Judge Brendan Babish's French connection can get him some amazing croissants.
"Mickey Mantle sucks!"
After The Godfather II there's a steep drop off in quality of sequels to Academy Award Best Picture winners. The French Connection II might not measure up to Francis Ford Coppola's 1974 classic, but surely it's better than The Sting II and Hannibal, right?
Facts of the Case
Detective Jimmy "Popeye" Doyle (Gene Hackman, Unforgiven) is back, and he's still on the trail of that wily French drug kingpin, Alain Charnier (Fernando Rey, Quintet). At the conclusion of The French Connection (winner of the 1971 Oscars for Best Picture and Best Actor) Doyle was pursing Charnier through a warehouse in New York; in The French Connection II we find that pursuit has taken Doyle all the way to France.
Despite no knowledge of French language or culture, Doyle teams up the Parisian police in his search for Charnier. Of course, the French don't much dig Doyle's gruff New York demeanor, but then, Doyle doesn't much dig their French daintiness, either. Still, as Doyle closes in on Charnier, and the danger intensifies, the local authorities find it might just be best to let Popeye play by his own rules.
The French Connection hasn't aged well—it's probably the least regarded Best Picture winners from the 1970s—and The French Connection II has aged even worse. It also doesn't help that, as with most sequels, there's diminished returns from the original.
This is most evident in the character of Doyle. In one of his career-defining roles, Hackman made the crude, violent schlub not only charismatic, but likeable in The French Connection. Though he was surly, he seemed more a reflection of the gritty New York culture. In the sequel, in which Popeye is a fish-out-of-water in France, he comes off more like an American douchebag. He barks at his French peers, yells at the locals who don't understand English, and pretty much demeans everyone he comes in contact with. Yeah, he's a great character, but taking him to a foreign country only exacerbates his coarseness without revealing any redeeming values.
Still, the bigger problem is that in the intervening thirty-four years since the film's release, police dramas have expanded and evolved, especially on television. With Law & Order and CSI (and their respective spin-offs), as well as grittier fare like The Wire and The Shield, The French Connection II seems tired and tame in comparison. Compared to these shows, there are little deficiencies that rankle, such as a stream of blood that's as fake as any I've seen outside of the original Assault on Precinct 13. But there's bigger issues than production values. For example, as a villain, Charnier seems almost quaint, with his pacific European continence and elegant wardrobe. Sure, he's a violent drug dealer, but we expect much more personality out of our bad guys these days. Short of that, at least give us an evil mastermind; anything but a nondescript French dandy.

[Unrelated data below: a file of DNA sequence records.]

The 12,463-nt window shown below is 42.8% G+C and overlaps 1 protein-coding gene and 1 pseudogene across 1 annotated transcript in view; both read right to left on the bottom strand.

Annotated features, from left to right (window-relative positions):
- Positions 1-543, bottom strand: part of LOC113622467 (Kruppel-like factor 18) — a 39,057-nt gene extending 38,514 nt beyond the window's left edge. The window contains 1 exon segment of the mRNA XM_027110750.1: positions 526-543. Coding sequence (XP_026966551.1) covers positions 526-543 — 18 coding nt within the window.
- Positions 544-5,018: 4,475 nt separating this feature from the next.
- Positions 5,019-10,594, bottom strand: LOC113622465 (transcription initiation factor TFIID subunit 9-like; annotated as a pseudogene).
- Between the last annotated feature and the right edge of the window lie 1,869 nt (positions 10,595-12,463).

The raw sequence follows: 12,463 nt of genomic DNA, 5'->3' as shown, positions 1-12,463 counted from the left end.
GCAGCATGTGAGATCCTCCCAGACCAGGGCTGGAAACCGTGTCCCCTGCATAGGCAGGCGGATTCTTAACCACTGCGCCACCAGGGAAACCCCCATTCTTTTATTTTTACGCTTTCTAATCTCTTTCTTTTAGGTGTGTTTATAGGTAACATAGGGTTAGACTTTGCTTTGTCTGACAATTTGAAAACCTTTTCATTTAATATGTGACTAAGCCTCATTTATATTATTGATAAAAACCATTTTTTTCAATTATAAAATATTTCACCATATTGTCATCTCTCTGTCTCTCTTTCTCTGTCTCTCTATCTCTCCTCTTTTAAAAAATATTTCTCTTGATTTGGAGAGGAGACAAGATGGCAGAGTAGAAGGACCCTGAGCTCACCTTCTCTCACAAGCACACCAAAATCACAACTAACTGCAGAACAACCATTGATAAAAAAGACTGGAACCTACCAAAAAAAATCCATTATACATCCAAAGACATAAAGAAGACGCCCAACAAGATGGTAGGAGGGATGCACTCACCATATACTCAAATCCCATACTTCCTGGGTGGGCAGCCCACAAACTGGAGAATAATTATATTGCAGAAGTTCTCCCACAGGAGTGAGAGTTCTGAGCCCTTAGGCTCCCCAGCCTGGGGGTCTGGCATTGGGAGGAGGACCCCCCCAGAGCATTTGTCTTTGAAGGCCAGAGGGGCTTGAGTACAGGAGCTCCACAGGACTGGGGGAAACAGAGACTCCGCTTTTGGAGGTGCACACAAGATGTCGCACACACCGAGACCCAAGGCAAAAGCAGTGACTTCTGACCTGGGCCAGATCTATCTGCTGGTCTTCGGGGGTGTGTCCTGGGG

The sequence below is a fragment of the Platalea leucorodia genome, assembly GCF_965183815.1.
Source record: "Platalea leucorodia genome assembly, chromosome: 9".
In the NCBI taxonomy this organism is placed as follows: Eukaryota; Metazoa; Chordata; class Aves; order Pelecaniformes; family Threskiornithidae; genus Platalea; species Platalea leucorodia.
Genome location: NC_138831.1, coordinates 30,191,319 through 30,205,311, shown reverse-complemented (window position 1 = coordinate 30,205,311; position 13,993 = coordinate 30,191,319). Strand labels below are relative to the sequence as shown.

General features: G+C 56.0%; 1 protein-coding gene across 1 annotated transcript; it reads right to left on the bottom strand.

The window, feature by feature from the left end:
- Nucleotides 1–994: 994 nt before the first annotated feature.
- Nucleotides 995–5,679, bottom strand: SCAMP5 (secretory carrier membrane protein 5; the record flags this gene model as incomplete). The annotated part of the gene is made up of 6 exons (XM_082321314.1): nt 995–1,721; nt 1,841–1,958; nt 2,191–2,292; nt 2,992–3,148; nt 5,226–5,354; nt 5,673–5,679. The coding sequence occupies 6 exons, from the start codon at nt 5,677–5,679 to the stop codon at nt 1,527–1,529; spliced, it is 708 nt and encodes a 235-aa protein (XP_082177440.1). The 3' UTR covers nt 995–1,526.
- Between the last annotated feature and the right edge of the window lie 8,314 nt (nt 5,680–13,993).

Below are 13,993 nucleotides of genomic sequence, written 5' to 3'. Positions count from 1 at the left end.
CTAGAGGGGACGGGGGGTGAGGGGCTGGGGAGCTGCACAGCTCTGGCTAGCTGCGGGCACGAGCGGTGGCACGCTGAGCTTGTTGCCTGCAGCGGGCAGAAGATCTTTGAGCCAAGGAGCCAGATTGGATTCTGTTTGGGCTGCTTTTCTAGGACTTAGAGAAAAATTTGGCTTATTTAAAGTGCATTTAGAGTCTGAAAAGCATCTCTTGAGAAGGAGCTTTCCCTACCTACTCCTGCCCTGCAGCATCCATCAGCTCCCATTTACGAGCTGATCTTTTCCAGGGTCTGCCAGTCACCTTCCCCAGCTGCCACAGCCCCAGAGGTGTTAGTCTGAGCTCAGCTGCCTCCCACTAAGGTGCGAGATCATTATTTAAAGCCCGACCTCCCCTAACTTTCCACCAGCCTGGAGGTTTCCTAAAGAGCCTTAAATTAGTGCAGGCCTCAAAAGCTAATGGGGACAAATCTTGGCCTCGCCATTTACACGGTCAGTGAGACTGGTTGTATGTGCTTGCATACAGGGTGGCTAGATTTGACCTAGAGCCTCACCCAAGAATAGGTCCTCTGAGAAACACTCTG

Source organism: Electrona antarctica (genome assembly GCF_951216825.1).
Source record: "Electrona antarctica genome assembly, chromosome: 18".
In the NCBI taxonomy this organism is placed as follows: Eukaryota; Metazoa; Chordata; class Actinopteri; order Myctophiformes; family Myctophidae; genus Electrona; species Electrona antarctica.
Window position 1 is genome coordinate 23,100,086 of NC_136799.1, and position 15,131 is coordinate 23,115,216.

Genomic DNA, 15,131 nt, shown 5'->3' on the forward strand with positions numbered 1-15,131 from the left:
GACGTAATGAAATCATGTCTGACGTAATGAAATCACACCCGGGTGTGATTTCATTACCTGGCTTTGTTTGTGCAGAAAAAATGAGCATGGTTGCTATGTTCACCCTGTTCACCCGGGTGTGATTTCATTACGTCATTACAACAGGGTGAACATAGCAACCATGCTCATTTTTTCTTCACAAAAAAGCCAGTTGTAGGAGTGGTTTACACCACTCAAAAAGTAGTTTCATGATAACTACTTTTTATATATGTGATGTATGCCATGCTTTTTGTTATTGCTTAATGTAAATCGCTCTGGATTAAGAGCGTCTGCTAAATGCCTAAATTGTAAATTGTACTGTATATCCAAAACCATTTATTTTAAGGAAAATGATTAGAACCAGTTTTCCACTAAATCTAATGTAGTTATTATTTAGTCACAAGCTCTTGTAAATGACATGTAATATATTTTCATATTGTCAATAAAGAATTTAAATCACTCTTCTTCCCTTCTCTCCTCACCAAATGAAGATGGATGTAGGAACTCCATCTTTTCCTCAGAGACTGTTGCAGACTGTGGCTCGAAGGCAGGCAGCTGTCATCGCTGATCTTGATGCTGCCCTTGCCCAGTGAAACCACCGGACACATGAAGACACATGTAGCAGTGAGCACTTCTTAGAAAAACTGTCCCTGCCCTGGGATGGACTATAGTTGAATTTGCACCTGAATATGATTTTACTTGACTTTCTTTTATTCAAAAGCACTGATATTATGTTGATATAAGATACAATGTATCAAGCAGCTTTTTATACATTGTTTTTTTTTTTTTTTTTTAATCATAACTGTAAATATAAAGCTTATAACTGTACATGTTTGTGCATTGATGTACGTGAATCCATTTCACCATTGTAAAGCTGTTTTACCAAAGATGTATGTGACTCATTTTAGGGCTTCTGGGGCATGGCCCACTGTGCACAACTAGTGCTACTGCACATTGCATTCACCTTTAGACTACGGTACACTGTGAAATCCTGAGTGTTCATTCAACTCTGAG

Then there's the soundtrack. The blaring horns that punctuate every action sequence inadvertently undermine the scene instead of supplementing it. These are the kinds of music cues that became overwrought over fifteen years ago, and are more likely to cause snickers than a racing heart.
This all is not to say that The French Connection II is a bad film. It's certainly competent, as one would expect, with Hackman returning and the talented John Frankenheimer (The Manchurian Candidate) taking over directing duties from William Friedkin. The film is just mediocre and forgettable, and yet another case study of why sequels rarely work.
My guess is Fox knows there aren't many French Connection II fans, and accordingly chose to put little effort in the film's restoration on Blu-ray. The extra features—while admittedly plentiful—are recycled from an old DVD release. Unfortunately, the grainy picture and flat colors seem to be recycled from the DVD as well. I'm still relatively new to Blu-ray—I've got about twenty films in my collection—but this is the first time I've watched a film and found no discernable picture upgrade from DVD. The sound is also problematic. It doesn't seem to have been mixed properly, as I had to crank up the volume to discern the dialogue and wince at the deafening sound of gunfire. The French Connection II is a low-fi film (which one would expect for a film over thirty years old), so it's understandable that the sound wouldn't be too impressive, but did it really have to be this grating?
The French Connection II is a forgettable sequel to one of the more forgettable Best Picture winners in modern times. It's far from a debacle, but isn't likely to make much of an impression on anyone familiar with contemporary police procedurals. Fox doesn't do the Blu-ray any favors either, with a transfer that would be perfunctory even for a DVD. As Blu-ray looks to establish itself, this is a disc that isn't going to create many converts.
Like most sequels, The French Connection II is guilty of being an
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